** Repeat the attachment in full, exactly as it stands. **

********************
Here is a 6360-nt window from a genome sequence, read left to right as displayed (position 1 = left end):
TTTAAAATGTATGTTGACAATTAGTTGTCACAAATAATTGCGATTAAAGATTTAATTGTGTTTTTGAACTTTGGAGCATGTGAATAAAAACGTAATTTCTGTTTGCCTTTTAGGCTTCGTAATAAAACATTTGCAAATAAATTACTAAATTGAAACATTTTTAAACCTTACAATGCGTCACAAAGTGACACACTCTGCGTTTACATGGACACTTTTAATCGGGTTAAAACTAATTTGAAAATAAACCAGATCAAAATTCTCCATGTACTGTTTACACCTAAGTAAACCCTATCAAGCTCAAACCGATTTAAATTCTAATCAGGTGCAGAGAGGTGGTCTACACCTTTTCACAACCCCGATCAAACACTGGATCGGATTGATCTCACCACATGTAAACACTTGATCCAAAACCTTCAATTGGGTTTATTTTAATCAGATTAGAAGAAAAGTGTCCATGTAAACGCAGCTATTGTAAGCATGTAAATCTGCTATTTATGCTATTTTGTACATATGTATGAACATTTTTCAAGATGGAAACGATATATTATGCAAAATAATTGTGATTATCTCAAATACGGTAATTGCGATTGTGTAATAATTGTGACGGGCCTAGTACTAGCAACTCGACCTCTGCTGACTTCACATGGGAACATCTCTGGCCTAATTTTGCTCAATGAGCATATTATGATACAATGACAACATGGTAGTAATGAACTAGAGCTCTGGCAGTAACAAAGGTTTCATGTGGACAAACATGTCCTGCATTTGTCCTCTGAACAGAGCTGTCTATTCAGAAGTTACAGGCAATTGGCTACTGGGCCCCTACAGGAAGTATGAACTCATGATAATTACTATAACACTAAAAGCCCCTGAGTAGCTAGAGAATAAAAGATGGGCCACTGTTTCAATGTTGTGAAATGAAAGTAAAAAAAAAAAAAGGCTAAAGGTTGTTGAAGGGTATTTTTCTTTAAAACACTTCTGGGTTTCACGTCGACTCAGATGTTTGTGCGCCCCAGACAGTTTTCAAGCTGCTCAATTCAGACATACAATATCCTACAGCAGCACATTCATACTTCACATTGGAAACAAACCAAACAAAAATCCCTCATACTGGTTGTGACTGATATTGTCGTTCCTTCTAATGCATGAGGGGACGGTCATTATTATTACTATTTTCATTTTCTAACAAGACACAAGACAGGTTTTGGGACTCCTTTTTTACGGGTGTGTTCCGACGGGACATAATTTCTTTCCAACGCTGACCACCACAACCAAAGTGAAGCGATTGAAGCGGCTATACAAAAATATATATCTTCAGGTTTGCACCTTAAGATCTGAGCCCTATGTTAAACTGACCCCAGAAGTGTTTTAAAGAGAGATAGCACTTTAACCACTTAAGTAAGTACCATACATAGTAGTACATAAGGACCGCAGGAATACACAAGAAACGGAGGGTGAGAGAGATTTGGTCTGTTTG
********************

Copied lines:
Here is a 6360-nt window from a genome sequence, read left to right as displayed (position 1 = left end):
TTTAAAATGTATGTTGACAATTAGTTGTCACAAATAATTGCGATTAAAGATTTAATTGTGTTTTTGAACTTTGGAGCATGTGAATAAAAACGTAATTTCTGTTTGCCTTTTAGGCTTCGTAATAAAACATTTGCAAATAAATTACTAAATTGAAACATTTTTAAACCTTACAATGCGTCACAAAGTGACACACTCTGCGTTTACATGGACACTTTTAATCGGGTTAAAACTAATTTGAAAATAAACCAGATCAAAATTCTCCATGTACTGTTTACACCTAAGTAAACCCTATCAAGCTCAAACCGATTTAAATTCTAATCAGGTGCAGAGAGGTGGTCTACACCTTTTCACAACCCCGATCAAACACTGGATCGGATTGATCTCACCACATGTAAACACTTGATCCAAAACCTTCAATTGGGTTTATTTTAATCAGATTAGAAGAAAAGTGTCCATGTAAACGCAGCTATTGTAAGCATGTAAATCTGCTATTTATGCTATTTTGTACATATGTATGAACATTTTTCAAGATGGAAACGATATATTATGCAAAATAATTGTGATTATCTCAAATACGGTAATTGCGATTGTGTAATAATTGTGACGGGCCTAGTACTAGCAACTCGACCTCTGCTGACTTCACATGGGAACATCTCTGGCCTAATTTTGCTCAATGAGCATATTATGATACAATGACAACATGGTAGTAATGAACTAGAGCTCTGGCAGTAACAAAGGTTTCATGTGGACAAACATGTCCTGCATTTGTCCTCTGAACAGAGCTGTCTATTCAGAAGTTACAGGCAATTGGCTACTGGGCCCCTACAGGAAGTATGAACTCATGATAATTACTATAACACTAAAAGCCCCTGAGTAGCTAGAGAATAAAAGATGGGCCACTGTTTCAATGTTGTGAAATGAAAGTAAAAAAAAAAAAAGGCTAAAGGTTGTTGAAGGGTATTTTTCTTTAAAACACTTCTGGGTTTCACGTCGACTCAGATGTTTGTGCGCCCCAGACAGTTTTCAAGCTGCTCAATTCAGACATACAATATCCTACAGCAGCACATTCATACTTCACATTGGAAACAAACCAAACAAAAATCCCTCATACTGGTTGTGACTGATATTGTCGTTCCTTCTAATGCATGAGGGGACGGTCATTATTATTACTATTTTCATTTTCTAACAAGACACAAGACAGGTTTTGGGACTCCTTTTTTACGGGTGTGTTCCGACGGGACATAATTTCTTTCCAACGCTGACCACCACAACCAAAGTGAAGCGATTGAAGCGGCTATACAAAAATATATATCTTCAGGTTTGCACCTTAAGATCTGAGCCCTATGTTAAACTGACCCCAGAAGTGTTTTAAAGAGAGATAGCACTTTAACCACTTAAGTAAGTACCATACATAGTAGTACATAAGGACCGCAGGAATACACAAGAAACGGAGGGTGAGAGAGATTTGGTCTGTTTG